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Derbyshire to host Syrian Refugees


The report below will be going to the County Council Cabinet next Tuesday and sets out proposals for hosting up to 50 Syrian refugees in Derbyshire from November. 


FOR DERBYSHIRE (Health and Communities) The Strategic Director – Economy

Transport and Communities updated Cabinet on the Syrian Vulnerable Persons

Resettlement (VPR) Scheme in Derbyshire and sought approval for a partnership

approach to the scheme and for Derbyshire County Council to act as a single point of

contact and lead partner, including responsibility for financial arrangements. The

report also sought approval for the offer that Derbyshire would be making to the

Government to take up to fifty Syrian refugees initially from November 2016.

In September 2015, the Prime Minister announced that the UK would accept

20,000 refugees in response to the crisis unfolding across Syria and Europe. East

Midlands Council was the lead organisation for the East Midlands Strategic Migration

Partnership which had been established in 2000 to co-ordinate activities regarding

asylum seekers in the region. Since then its role has progressively expanded to

include strategic co-ordination in respect of all forms of international migration and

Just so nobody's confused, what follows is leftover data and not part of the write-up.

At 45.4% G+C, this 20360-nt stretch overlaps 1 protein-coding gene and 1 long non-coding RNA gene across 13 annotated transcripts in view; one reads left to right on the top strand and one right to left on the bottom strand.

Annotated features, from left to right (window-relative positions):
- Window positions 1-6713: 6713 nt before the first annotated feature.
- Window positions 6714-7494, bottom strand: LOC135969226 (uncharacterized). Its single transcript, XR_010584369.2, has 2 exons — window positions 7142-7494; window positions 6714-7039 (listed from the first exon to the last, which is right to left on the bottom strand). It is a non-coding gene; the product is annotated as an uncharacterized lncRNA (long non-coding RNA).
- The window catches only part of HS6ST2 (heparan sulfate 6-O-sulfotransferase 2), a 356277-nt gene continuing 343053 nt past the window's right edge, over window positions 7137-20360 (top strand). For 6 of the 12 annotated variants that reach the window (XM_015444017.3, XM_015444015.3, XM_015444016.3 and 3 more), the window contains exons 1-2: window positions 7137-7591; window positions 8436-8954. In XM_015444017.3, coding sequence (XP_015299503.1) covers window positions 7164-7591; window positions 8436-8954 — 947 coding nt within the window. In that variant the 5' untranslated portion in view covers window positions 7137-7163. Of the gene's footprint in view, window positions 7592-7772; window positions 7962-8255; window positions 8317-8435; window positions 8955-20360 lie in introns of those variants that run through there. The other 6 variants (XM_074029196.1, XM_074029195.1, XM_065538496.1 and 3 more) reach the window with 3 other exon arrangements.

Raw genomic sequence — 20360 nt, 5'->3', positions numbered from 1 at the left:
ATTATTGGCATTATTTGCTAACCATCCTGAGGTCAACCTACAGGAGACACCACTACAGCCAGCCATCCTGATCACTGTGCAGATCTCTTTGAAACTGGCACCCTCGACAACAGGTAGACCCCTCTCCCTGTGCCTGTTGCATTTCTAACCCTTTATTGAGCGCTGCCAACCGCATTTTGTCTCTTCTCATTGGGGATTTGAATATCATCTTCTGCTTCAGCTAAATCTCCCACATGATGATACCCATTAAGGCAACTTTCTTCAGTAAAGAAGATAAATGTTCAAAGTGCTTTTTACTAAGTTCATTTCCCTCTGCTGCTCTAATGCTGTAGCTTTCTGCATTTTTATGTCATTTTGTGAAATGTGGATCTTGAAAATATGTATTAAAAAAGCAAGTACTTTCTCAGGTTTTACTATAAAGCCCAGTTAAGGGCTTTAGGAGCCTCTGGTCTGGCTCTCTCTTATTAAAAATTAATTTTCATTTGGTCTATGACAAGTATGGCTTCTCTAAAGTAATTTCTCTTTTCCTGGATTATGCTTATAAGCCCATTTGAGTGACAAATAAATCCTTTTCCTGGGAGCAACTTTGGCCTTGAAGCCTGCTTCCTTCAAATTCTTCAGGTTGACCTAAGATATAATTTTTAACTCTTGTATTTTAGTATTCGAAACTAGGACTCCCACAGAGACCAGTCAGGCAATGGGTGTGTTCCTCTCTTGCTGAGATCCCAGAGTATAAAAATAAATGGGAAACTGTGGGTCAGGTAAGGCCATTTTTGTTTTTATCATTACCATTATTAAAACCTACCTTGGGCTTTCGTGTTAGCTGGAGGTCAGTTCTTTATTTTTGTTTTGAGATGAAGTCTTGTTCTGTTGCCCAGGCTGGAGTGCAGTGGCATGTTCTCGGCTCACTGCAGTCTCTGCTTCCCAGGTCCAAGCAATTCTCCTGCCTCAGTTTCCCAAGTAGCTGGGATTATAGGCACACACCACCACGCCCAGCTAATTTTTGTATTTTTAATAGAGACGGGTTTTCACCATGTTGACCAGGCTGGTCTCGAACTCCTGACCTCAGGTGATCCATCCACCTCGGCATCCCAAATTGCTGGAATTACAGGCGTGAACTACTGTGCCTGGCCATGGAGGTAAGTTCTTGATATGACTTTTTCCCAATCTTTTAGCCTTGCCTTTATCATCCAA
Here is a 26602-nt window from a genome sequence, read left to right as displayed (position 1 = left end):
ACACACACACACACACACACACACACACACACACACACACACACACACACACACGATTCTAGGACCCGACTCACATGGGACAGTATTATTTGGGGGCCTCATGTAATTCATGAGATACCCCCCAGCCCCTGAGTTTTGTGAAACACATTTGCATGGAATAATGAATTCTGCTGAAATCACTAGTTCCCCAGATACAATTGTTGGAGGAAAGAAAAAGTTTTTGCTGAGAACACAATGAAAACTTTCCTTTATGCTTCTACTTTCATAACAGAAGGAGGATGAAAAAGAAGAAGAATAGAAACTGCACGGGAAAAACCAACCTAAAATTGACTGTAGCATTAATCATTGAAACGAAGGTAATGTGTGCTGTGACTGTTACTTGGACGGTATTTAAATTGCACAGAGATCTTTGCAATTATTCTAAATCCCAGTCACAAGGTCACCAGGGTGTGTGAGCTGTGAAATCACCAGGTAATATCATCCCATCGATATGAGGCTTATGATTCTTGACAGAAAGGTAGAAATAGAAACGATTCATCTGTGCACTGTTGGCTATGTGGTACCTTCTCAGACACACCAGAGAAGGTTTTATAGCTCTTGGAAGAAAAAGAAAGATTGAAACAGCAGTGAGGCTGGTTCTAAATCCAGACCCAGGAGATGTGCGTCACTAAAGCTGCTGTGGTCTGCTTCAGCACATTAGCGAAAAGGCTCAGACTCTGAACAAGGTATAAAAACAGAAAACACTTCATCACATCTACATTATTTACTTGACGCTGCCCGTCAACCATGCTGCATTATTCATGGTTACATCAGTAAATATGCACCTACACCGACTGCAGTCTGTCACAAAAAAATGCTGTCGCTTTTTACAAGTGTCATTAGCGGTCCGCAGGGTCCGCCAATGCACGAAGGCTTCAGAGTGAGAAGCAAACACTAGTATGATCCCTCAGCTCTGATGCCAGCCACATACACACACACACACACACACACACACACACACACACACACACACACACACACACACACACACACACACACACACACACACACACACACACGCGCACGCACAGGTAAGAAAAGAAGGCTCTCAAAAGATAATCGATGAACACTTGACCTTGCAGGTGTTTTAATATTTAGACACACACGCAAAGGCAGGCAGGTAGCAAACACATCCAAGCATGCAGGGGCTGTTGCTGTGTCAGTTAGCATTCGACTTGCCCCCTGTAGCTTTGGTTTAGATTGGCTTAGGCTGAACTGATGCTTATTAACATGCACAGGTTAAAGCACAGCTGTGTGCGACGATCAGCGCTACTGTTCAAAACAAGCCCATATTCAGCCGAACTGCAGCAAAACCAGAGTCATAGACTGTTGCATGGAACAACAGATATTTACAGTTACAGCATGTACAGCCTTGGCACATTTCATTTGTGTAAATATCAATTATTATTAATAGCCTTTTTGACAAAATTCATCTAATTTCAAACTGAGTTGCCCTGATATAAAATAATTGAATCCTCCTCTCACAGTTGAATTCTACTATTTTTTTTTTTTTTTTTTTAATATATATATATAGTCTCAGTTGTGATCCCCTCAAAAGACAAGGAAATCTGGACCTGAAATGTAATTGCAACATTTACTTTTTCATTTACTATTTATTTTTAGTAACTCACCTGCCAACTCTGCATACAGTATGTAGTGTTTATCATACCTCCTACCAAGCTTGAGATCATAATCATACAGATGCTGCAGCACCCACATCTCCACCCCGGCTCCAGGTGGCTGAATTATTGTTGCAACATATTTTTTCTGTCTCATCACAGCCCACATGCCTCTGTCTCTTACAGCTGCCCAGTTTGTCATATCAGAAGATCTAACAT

those accepted on the VPR Scheme would be processed in one of the existing United

Nations High Commissioner for Refugee camps. They were then granted a

Humanitarian Protection Visa which allowed them to remain in the UK for five years

with access to employment and entitlement benefits and at the end of this period if

they were unable to return to Syria, they might be eligible to apply for settlement in the


East Midlands Council has undertaken a regional role of co-ordinating the

arrival of refugees to the region at quarterly intervals. Nottingham City Council,

Nottinghamshire County Council and Nottinghamshire Districts were the first areas

within the East Midlands to take part in the scheme and East Midlands Councils and

the Nottinghamshire Partnership had shared their knowledge and experience of the

scheme so far and Derbyshire had benefitted greatly from this.

The majority of costs of the Syrian resettlement were paid directly to Education

and Health. Funding of £20,520 per refugee was available to local authorities over a

period of five years on a sliding scale from £8,250 in year one down to £1000 in year

five. However this was not paid until the refugees had arrived in the country and

claims were submitted by the relevant local authority in the area in which they are

resettled. The County Council would be responsible for the financial arrangements of

the scheme and would claim the funding which would then be used to cover the costs

of other organisations.

The Council’s obligations in relation to the funding were frontloaded in year one

as a requirement to the scheme was the provision of integrated caseworker support